By Simone Shapiro
Bestselling author Tova Mirvis is making her first visit to Pittsburgh Jan. 7 as the featured speaker for the Rodef Shalom Congregation Sisterhood’s Solomon B. Freehof Book Review Series.
Her first novel, “The Ladies Auxiliary,” set in the Jewish community of Memphis, Tenn., was a bestseller. Five years later she published “The Outside World,” a novel about family dynamics, marriage, choice and authenticity. Her third novel, “Visible City,” just published, is the story of a young wife on New York City’s Upper West Side who spies on people in the apartment window across from her.
Mirvis was born and raised in an
observant Jewish family in Memphis,
received an M.F.A. in creative writing from Columbia University and lives in Newton, Mass., with her three children, ages 15, 11 and 6.
During a recent conversation, excerpted below, she spoke about her books, writing projects and her future work.
Your first two novels were clearly and firmly within the world of Judaism, about people defining their place within the Jewish world. “Visible City” does not take place within that context. What changed?
“When I first started writing, I wrote about the world I knew, the world around me. When I started writing
‘Visible City,’ I thought it would become more Jewish. But then I realized that I didn’t relate to those themes in the same way. I no longer was writing about community, belief and doubt. But ‘Visible City’ is similar to my first novel around the theme of people watching each other. We say, ‘What do other people think of me?’ We use other people to determine who we are. That is very central to me as a writer.
“The characters in ‘Visible City’ are an academic, a lawyer and a therapist on the Upper West Side of Manhattan. They are Jewish in the way that Seinfeld is Jewish. It’s just that my focus was different here.
“I was writing about a voyeur, someone who is watching. But so much of writing is about imagining: Can I imagine myself outside the walls of my own body into someone else’s. Being a novelist is a lot like being a voyeur.”
“The Outside World” seems to have a more hopeful tone than “Visible City,” which felt a little darker.
“With each book we grow. ‘Visible City’ took 10 years. During that time, it was a coming of age, a growing up. I was more comfortable writing about sorrow and sadness and discontent. We all feel different things at different points in our lives: you do a lot of growing along with the book.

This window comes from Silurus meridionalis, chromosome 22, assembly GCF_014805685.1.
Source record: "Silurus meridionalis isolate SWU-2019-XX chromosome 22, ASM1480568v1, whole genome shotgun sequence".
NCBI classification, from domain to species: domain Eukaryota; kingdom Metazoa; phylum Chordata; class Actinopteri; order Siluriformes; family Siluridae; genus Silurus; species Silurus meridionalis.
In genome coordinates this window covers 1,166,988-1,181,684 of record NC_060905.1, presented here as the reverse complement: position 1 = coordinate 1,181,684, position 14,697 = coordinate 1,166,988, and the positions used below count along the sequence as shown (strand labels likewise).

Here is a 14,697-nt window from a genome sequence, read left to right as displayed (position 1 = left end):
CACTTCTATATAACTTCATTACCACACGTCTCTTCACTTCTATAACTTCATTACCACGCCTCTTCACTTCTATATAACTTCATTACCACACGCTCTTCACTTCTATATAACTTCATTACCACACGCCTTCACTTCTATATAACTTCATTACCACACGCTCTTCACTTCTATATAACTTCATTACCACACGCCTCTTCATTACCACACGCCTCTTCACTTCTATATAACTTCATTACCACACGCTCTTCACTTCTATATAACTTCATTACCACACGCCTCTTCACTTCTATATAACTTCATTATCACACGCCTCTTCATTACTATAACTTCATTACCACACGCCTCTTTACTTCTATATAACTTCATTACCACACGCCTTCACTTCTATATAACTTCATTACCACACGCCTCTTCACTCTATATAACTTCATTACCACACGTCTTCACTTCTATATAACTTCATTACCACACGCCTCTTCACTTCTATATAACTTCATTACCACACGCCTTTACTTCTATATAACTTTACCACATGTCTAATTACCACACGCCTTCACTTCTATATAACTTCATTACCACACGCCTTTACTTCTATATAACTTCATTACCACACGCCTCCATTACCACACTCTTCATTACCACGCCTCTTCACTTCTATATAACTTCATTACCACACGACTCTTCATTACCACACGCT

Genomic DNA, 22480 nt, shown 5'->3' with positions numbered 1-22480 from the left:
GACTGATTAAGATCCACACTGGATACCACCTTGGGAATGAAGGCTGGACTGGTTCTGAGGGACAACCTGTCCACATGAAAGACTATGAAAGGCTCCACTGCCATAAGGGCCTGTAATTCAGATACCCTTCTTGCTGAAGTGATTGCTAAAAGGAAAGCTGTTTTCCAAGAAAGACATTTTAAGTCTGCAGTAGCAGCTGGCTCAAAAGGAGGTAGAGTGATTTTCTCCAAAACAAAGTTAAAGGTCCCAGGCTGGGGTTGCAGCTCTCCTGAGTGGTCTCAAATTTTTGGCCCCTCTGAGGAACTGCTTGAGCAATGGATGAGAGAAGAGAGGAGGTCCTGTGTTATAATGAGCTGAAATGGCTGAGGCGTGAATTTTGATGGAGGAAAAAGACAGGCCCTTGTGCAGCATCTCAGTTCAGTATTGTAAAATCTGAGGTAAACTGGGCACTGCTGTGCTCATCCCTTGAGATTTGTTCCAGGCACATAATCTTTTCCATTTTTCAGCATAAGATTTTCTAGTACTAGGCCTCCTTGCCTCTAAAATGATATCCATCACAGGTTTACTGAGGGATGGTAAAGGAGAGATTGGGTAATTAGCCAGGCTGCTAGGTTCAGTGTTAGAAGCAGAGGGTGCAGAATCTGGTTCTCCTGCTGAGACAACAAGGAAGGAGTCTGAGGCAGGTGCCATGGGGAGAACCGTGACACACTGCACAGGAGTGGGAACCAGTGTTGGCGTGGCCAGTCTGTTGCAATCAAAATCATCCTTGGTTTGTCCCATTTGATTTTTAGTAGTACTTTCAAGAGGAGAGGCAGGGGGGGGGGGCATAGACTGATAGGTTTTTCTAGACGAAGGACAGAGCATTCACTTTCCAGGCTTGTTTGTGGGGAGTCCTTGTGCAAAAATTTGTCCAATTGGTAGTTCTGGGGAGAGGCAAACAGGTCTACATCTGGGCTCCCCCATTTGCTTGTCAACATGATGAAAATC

“For me, you have to allow the characters, their lives to unravel; to be willing to push people to the edge. It doesn’t always work out happy at the end. It’s about the messiness of life.”
Anti-Semitism is rapidly rising in the world. Do you, as a Jewish artist, feel a responsibility in your work to portray Jews and Judaism in a certain light?
“While I do have some internal anxiety about that, I am not willing to cede the freedom, to surrender creativity, in order to appease anti-Semites. To ask Jewish art to blanch itself of complexity or complications is to lose [freedom] altogether.
“I don’t think we create understanding or empathy by [presenting] fantasy versions of ourselves. I feel closer to other cultures when
I read novels that are real. I feel that they struggle like I do; they
have the same set of complex questions about faith, about family: that is
where we really connect and where we transcend prejudices.”
Your books deal with finding your authentic self, knowing another person — the person you are married to — and how that changes over time and with experience.
“I think a lot about those questions: How do we know ourselves? I’m definitely interested, as a writer, in the inward focus, the internal working of someone’s mind. It provides great sources of material for a writer: the problem of other people, how do we live with other people — in a marriage, in a family? You put two people in a room together and that’s where interesting things, complicated things happen. Fiction begins in those moments.
“In ‘Visible City,’ it was about each character arriving at a moment where they have to make a decision. I was writing a novel about change, the character and nature of change. There are those moments where we stand at that crossroads — do we go one way or do we go the other way? I wanted each of the characters to end up at that decision making place.
“What do we owe to other people? What do we owe to ourselves? ‘Visible City’ is about that question, the obligations to others as a parent, or as a child, or as a spouse. But what happens to yourself? Your sense of who you imagined you were going to be or who you wanted to be or who you might still be.”
What are your plans for future work?
“I’m writing a non-fiction book, a memoir, about my own religious change, what happens when you make a change in your life. I’m supposed to turn it in to my publisher a year from now, so a 10-year project is not going to happen again.
“I wrote an essay that was in The New York Times last February that was the first piece of this. It was very nerve-racking. In fiction, there are always places to hide; in non-fiction, there is nowhere to hide. I was very nervous. Then a day later, I received hundreds of emails in response from strangers. It was one of those moments when I really understood that people connect with writing that is honest, that says what it is without trying to sugar coat. For me as a writer, that was probably the most gratifying experience that I’ve had.
“Every day I say to myself, ‘Write honest. Write free.’ ”
>> The Rodef Shalom Sisterhood book review featuring Tova Mirvis will take place Wednesday, Jan. 7 at 7:30 p.m. in the Aaron Court of Rodef Shalom Congregation. Refreshments will be served. No RSVP is necessary for the free event. Child care is available by reservation three days ahead of time by calling Anna Baird at 412-621-6566, ext. 183.
Simone Shapiro can be reached at firstname.lastname@example.org.